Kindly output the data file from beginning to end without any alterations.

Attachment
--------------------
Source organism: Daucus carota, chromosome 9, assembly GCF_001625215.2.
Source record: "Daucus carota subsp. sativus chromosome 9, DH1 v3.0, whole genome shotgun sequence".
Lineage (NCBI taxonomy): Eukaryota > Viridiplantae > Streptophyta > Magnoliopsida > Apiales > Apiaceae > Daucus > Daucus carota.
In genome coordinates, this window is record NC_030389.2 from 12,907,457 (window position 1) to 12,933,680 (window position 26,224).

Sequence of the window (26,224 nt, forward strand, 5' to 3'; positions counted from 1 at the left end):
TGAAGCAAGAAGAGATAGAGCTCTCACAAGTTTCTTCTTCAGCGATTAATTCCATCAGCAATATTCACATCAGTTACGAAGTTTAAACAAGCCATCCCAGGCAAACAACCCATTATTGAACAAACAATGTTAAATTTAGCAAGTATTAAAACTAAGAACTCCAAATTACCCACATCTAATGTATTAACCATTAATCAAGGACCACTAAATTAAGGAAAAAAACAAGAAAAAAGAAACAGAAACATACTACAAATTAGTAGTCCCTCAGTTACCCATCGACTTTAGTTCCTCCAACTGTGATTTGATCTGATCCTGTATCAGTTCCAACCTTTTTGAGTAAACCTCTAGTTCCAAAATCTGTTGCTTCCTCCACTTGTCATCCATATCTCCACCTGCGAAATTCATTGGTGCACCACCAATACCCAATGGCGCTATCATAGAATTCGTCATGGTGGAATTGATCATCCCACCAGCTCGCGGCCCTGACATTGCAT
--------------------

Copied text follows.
Source organism: Daucus carota, chromosome 9, assembly GCF_001625215.2.
Source record: "Daucus carota subsp. sativus chromosome 9, DH1 v3.0, whole genome shotgun sequence".
Lineage (NCBI taxonomy): Eukaryota > Viridiplantae > Streptophyta > Magnoliopsida > Apiales > Apiaceae > Daucus > Daucus carota.
In genome coordinates, this window is record NC_030389.2 from 12,907,457 (window position 1) to 12,933,680 (window position 26,224).

Sequence of the window (26,224 nt, forward strand, 5' to 3'; positions counted from 1 at the left end):
TGAAGCAAGAAGAGATAGAGCTCTCACAAGTTTCTTCTTCAGCGATTAATTCCATCAGCAATATTCACATCAGTTACGAAGTTTAAACAAGCCATCCCAGGCAAACAACCCATTATTGAACAAACAATGTTAAATTTAGCAAGTATTAAAACTAAGAACTCCAAATTACCCACATCTAATGTATTAACCATTAATCAAGGACCACTAAATTAAGGAAAAAAACAAGAAAAAAGAAACAGAAACATACTACAAATTAGTAGTCCCTCAGTTACCCATCGACTTTAGTTCCTCCAACTGTGATTTGATCTGATCCTGTATCAGTTCCAACCTTTTTGAGTAAACCTCTAGTTCCAAAATCTGTTGCTTCCTCCACTTGTCATCCATATCTCCACCTGCGAAATTCATTGGTGCACCACCAATACCCAATGGCGCTATCATAGAATTCGTCATGGTGGAATTGATCATCCCACCAGCTCGCGGCCCTGACATTGCAT